The human impact converts the penguins into biotransporters of polluting substances towards the Antarctic soil

  • August 17th, 2017

In the Antarctic, the penguins act as bioaccumulators and biotransporters of chemical pollutants from the marine to terrestrial ecosystems. High concentrations of heavy metals in the Antarctic soil jeopardise the environmental health and the human activity seems to be partially responsible. Researchers of the Cavanilles Institute of the Universitat de València describe this in research article published in the journal PLOS ONE.

A research team lead by the Cavanilles Institute’s scientific at the Science Park of the Universitat de València as well as the Soil Science Unit (Plant Biology Department of the same institution) have proven that the concentrations of some polluting substances in the Antarctic soils, which are bounded to the penguins’ activities, exceeds the normal levels. Equally, the bacteria community of these soils is being altered by the permanent supply of excretas with a high concentration of faecal and polluting bacteria, especially heavy metals, which are transported from the sea thanks to penguins’ colonies.

Penguins are in a high trophic level inside the food web and they are potential sentinels of pollution. They usually create large offspring colonies and they eat mostly from the sea. They also nest on the ground, acting as bioaccumulators and biotransporters of chemical substances from the sea to terrestrial ecosystems.

Scientifics have studied the physicochemical characteristics of the soil, the polluting concentrations and the microbiota (in other words, the set of microorganisms, its genomes and its interaction with the environment) in several positions of the South Shetland Islands and the Antarctic Peninsula.

The findings published in PLOS ONE prove that the accumulation of organic and inorganic nutrients in the penguins organisms like metals and other elements via marine feeding and their subsequent transfer to the terrestrial environment through feces are affecting the Antarctic soil. High levels of heavy metals and other pollutants, mainly cadmium, copper and arsenic but also zinc and selenium have already been localised. ‘In general, an increased activity of the penguins is associated with a higher content of organic carbon and a higher concentration of certain pollutants in soils’ states Anna C. Santamans, a collaborator of the Cavanilles Institute and the first signer of the article in PLOS ONE. 'On the other hand, in soils which are less affected by fecal depositions of penguins, the relative concentrations of elements of geochemical origin such as iron and cobalt are much higher in comparison with those of the pollutants,' she adds.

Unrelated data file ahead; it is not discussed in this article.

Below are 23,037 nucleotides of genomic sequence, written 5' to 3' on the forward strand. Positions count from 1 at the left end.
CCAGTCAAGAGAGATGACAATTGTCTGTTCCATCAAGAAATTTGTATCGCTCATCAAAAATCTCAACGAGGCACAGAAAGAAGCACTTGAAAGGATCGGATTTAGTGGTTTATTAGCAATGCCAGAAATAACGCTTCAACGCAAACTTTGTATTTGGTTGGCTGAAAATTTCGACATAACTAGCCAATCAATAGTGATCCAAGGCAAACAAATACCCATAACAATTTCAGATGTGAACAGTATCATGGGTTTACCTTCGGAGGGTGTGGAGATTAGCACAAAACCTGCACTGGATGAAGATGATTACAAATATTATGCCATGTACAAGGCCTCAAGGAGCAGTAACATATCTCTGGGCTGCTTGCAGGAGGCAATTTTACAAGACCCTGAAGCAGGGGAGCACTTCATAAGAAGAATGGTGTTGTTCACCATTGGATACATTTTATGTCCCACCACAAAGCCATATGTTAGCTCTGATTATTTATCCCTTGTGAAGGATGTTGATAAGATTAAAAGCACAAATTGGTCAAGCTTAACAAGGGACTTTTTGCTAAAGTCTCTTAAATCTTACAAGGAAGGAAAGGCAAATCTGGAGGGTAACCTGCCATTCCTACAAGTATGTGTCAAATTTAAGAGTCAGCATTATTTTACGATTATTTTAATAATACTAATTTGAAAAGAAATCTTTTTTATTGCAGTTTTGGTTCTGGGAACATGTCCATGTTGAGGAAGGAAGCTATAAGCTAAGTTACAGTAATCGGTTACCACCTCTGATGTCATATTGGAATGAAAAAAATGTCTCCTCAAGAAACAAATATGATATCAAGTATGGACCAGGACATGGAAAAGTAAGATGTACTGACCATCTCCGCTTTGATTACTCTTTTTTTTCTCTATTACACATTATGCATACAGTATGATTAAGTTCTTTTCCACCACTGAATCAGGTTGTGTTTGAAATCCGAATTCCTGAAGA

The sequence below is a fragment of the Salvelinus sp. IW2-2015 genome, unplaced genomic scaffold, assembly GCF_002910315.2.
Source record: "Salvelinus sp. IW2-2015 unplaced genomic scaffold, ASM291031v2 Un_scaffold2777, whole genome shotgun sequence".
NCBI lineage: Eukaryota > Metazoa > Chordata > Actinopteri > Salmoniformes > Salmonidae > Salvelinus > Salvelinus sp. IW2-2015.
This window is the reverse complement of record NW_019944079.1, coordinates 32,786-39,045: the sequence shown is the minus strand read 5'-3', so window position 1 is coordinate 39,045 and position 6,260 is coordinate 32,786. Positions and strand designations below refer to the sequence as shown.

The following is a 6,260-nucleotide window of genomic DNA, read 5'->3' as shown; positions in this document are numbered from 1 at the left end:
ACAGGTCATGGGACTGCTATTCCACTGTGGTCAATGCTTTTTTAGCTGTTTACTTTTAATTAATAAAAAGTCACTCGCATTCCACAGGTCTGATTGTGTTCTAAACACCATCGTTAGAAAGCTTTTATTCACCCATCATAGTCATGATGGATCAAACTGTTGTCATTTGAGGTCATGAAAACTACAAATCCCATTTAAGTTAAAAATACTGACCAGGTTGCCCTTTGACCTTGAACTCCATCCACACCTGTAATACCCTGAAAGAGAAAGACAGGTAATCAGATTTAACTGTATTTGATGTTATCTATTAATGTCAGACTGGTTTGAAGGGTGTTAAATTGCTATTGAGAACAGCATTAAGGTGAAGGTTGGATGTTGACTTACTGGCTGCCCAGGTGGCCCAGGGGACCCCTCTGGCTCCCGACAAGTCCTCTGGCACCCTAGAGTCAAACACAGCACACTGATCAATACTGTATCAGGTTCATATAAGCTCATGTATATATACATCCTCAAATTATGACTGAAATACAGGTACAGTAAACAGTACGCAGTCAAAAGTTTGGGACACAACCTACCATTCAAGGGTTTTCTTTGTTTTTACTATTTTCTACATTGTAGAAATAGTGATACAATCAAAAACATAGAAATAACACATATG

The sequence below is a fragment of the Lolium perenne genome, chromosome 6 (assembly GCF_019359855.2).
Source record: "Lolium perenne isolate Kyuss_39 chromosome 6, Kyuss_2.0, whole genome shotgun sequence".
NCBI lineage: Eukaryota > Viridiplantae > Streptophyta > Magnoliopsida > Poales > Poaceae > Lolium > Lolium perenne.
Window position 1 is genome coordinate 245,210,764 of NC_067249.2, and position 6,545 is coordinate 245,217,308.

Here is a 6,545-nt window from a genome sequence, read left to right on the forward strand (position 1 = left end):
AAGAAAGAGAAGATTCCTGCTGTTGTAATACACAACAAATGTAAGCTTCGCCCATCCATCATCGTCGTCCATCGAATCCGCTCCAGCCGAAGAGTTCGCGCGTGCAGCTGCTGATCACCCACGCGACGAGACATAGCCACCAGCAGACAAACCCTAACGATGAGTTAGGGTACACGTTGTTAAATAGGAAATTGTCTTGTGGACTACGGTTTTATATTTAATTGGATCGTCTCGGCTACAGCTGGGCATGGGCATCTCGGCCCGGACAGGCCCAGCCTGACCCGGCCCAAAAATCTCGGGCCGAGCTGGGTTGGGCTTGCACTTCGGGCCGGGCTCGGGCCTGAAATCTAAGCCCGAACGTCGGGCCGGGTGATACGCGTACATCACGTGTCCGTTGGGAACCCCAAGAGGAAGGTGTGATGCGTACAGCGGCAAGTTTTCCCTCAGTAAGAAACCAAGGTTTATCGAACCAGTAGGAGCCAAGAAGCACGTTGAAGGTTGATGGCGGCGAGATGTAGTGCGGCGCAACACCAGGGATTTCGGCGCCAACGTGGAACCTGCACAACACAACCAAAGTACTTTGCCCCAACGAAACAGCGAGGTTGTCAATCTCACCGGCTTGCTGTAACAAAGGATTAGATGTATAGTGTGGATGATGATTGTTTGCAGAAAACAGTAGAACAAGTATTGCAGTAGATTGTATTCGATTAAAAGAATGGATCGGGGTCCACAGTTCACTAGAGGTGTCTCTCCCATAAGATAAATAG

Even though the Antarctic shows a relatively high level of isolation produced by the circumpolar atmospheric and oceanic currents and its weather conditions were extreme and used to restrict the development of the human activity, recent works suggest that the Antarctic has stopped being an untouched environment due to the progressive appearance of polluting substances in the marine ecosystem.

According to the research of the Universitat de València, the polluting concentrations are much higher in the penguin colonies that are exposed to ship traffic. The maritime transport, the tourism and, at a lower scale, the scientific activity itself suppose new entrance ways of polluting substances. Even though the geographical isolation and the environmental roughness used to keep the penguins disconnected from the pressures and the human impact, currently the Antarctic biological communities suffer from a higher pressure and polluting level.

According to the research there could be other effects besides the ones derived from the soil pollution, like those which affect the living organisms of the ecosystem or of other related ecosystems (lakes, ponds or streams). ‘Metal accumulation and nutrient enrichment from the penguin activity which are altered by anthropic impacts could alter the biological productivity in nutrient-poor Antarctic soils, but could also generate new impacts such as an establishment of cosmopolitan or more adaptive species, or the variation of biodiversity’, states Antonio Camacho, co-author of the scientific article and researcher from the same institute of the Universitat de València.

Given the abundance of the natural penguins’ colonies in places free of coastal ice, such effects may not be insignificant. The research therefore recommends a further exploring of the role of penguins in biogeochemical cycles between the ocean and the earth and an investigation of the basic levels of chemical elements in order to assess possible future changes in Antarctica.

The study, carried out by the Autonomous University of Madrid, the University of Almeria and the National Museum of Natural Sciences, has the support of the Ministry of Education and Science, European FEDER funds and the Ministry of Science and Innovation.

Soil features in rookeries of Antarctic penguins reveal siga to land biotransport of chemical pollutants
Anna C. Santamans, Rafael Boluda, Antonio Picazo, Carlos Gil, Joaquín Ramos-Miras, Pablo Tejedo, Luis R. Pertierra, Javier Benayas, Antonio Camacho

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